Brute Force attacks, though generally not effective, are still always a concern in a variety of applications because they always have the potential to be effective. If an attacker successfully guesses every possible password combination, one of those guesses will be right and they will gain access to the system/user/device etc.
That said, there are ways that dramatically reduce the effectiveness of a brute-force attack, and more often than not render them absolutely ineffective against protected systems.
One common method to prevent brute force attacks are called Captchas. These are an additional question-response that a log in attempt must statisfy in order to send the login request at all. Usually, captchas are images that ask the user to fill in what the text in an image is – a task that is easy for a human to perform, but much more difficult for an automated computer to solve. Because of this, putting up a captcha wall prevents attackers from using automated scripts to try different password combinations – and doing a brute force by hand would take a very, very long time.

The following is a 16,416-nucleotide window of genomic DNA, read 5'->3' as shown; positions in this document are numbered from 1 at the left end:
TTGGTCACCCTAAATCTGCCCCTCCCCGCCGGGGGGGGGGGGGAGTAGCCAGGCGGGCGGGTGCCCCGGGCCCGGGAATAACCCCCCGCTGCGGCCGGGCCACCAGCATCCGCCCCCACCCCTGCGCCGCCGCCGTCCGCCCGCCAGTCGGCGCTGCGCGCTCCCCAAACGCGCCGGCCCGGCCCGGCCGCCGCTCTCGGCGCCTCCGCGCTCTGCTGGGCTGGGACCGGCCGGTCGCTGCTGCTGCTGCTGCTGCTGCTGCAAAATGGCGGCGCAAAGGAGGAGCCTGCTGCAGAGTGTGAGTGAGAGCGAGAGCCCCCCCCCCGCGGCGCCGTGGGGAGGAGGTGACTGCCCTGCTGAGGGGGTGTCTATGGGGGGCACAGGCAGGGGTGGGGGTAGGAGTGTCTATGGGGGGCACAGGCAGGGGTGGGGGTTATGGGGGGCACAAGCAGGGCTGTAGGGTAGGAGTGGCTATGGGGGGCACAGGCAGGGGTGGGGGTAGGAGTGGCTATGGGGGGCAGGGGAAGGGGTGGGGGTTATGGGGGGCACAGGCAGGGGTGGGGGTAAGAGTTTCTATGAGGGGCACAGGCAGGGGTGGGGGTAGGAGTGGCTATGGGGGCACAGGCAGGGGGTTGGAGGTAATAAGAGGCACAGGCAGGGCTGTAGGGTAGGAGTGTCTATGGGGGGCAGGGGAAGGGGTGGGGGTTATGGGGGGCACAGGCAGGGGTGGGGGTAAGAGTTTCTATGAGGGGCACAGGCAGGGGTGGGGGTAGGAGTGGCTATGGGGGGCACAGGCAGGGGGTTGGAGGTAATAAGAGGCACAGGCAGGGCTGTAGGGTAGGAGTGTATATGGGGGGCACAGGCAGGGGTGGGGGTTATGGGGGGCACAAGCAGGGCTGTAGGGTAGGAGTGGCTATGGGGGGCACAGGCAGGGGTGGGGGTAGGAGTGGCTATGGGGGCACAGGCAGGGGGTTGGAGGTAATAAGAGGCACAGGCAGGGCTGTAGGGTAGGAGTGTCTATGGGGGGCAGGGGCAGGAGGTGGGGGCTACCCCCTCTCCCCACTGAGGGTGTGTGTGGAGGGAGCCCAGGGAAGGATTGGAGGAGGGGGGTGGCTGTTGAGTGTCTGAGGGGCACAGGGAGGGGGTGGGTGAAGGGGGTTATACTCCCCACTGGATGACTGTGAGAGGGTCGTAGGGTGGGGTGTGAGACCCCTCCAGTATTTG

Another common method is a login attempt timeout, whereby after a certain amount of invalid login attempts (such as entering the wrong password) the server refuses to accept any more login attempts from that IP address for a set amount of time (or another common practice is to throw up a captcha wall after several invalid attempts). Attempting to brute force a login with this set up would not get past a few tries before being brought to a grinding halt.
These days most systems implement a variety of systems to prevent brute force attacks from ever being a problem – and they are so easy to implement it’s rare to see places without them. Does this mean brute force attacks are no longer something to worry about? Not exactly – as security ramps up so do the attack methods, and brute forces now utilize even more well devised systems. Multiple IP addresses (often from botnets), automated Captcha solvers, and dictionary-based attacks are all becoming more and more commonplace and more threatening to web services.